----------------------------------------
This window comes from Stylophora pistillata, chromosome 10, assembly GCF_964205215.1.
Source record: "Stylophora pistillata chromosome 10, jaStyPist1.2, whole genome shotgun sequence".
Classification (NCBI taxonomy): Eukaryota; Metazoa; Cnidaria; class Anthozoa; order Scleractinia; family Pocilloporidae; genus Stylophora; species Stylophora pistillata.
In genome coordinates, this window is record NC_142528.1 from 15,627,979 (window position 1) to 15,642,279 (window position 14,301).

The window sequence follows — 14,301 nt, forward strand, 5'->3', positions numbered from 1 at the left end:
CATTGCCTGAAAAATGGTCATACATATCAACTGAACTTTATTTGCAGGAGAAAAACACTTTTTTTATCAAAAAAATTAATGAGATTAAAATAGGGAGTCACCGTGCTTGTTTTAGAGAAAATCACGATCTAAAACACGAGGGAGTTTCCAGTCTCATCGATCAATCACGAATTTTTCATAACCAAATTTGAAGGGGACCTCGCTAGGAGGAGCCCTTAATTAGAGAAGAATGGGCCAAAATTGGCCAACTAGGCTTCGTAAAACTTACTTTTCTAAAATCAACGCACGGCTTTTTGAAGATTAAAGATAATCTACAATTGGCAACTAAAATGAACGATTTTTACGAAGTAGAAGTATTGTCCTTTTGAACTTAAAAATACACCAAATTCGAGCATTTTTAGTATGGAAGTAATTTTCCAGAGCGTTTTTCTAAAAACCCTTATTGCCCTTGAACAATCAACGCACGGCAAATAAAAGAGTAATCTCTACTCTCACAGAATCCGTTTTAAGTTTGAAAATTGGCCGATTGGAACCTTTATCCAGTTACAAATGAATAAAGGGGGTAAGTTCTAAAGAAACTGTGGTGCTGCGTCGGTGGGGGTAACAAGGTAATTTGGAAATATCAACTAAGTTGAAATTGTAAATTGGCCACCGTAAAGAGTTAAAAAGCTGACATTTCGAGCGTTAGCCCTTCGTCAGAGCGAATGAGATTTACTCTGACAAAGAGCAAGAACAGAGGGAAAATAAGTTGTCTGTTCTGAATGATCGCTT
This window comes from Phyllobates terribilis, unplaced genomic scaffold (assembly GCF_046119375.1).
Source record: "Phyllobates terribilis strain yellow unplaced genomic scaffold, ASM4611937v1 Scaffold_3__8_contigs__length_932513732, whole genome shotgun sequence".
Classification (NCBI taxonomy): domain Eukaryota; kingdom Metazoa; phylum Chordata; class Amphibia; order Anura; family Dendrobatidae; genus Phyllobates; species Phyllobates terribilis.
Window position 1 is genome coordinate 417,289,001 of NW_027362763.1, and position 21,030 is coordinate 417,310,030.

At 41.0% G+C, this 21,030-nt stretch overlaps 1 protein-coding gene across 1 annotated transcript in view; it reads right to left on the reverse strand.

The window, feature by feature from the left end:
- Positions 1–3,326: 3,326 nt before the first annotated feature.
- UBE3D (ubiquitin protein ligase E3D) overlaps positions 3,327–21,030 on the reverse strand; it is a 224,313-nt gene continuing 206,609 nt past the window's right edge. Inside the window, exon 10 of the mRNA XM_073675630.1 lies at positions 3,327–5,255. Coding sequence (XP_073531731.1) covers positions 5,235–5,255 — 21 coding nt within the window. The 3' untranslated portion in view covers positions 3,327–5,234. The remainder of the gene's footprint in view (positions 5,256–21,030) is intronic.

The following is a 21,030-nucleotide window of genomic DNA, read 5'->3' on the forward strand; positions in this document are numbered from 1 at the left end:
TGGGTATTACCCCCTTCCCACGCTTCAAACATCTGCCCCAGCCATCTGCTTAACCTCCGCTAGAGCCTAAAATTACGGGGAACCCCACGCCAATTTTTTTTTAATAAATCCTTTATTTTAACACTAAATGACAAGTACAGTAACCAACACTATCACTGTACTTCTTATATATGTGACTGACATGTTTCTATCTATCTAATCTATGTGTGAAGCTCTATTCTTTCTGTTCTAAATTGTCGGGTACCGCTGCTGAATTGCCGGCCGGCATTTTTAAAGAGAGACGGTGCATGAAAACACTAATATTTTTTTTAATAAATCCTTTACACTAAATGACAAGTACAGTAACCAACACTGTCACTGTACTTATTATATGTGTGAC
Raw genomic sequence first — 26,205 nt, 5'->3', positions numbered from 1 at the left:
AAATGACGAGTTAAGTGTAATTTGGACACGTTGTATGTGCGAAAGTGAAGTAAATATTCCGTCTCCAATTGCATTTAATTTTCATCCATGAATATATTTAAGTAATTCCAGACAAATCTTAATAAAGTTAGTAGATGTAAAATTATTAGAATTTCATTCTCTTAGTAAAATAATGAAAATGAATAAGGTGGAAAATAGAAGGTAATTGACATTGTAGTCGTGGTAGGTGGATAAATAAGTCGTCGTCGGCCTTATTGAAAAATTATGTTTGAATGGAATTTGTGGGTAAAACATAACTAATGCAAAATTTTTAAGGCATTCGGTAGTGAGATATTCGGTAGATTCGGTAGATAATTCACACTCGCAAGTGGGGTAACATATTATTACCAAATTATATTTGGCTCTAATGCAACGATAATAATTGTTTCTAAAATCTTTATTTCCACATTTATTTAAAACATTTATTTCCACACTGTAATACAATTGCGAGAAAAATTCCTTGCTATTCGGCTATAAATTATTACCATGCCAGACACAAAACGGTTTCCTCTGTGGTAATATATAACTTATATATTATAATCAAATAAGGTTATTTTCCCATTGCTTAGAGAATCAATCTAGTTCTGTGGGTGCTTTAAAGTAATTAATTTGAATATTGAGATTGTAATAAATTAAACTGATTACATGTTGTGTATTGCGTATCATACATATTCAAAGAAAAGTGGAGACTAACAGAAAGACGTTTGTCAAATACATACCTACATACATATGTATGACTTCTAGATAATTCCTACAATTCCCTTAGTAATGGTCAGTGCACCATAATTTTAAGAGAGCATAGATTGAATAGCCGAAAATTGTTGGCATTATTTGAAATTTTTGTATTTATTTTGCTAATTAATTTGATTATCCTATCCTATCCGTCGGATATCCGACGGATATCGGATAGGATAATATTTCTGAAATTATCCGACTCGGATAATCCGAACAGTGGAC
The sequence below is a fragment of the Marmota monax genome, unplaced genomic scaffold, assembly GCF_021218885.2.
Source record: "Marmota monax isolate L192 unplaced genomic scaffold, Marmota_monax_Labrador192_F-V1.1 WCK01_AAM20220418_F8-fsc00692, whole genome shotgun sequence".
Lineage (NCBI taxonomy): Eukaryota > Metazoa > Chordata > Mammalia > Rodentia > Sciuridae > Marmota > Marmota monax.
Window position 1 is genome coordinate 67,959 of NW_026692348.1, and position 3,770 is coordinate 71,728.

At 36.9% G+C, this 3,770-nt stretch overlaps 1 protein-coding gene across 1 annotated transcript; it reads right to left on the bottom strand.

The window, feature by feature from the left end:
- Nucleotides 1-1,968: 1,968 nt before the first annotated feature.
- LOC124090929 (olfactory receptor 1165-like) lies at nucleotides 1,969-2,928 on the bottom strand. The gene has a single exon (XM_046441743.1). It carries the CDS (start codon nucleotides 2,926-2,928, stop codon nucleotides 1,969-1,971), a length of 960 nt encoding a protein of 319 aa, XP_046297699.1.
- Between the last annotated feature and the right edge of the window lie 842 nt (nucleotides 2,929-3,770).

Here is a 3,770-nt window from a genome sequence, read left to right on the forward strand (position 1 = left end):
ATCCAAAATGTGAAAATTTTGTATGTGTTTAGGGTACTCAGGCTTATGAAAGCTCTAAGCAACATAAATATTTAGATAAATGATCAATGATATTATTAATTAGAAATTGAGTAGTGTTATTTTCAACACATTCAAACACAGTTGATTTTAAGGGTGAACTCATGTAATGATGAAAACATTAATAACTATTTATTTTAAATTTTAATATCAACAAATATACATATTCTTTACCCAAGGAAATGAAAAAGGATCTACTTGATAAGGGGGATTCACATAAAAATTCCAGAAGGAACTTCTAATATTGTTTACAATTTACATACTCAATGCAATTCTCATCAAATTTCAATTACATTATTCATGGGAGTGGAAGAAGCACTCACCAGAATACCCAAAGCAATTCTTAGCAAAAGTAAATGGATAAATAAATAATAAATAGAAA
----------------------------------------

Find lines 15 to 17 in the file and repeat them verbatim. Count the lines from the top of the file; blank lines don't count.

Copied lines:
The following is a 21,030-nucleotide window of genomic DNA, read 5'->3' on the forward strand; positions in this document are numbered from 1 at the left end:
TGGGTATTACCCCCTTCCCACGCTTCAAACATCTGCCCCAGCCATCTGCTTAACCTCCGCTAGAGCCTAAAATTACGGGGAACCCCACGCCAATTTTTTTTTAATAAATCCTTTATTTTAACACTAAATGACAAGTACAGTAACCAACACTATCACTGTACTTCTTATATATGTGACTGACATGTTTCTATCTATCTAATCTATGTGTGAAGCTCTATTCTTTCTGTTCTAAATTGTCGGGTACCGCTGCTGAATTGCCGGCCGGCATTTTTAAAGAGAGACGGTGCATGAAAACACTAATATTTTTTTTAATAAATCCTTTACACTAAATGACAAGTACAGTAACCAACACTGTCACTGTACTTATTATATGTGTGAC
Raw genomic sequence first — 26,205 nt, 5'->3', positions numbered from 1 at the left: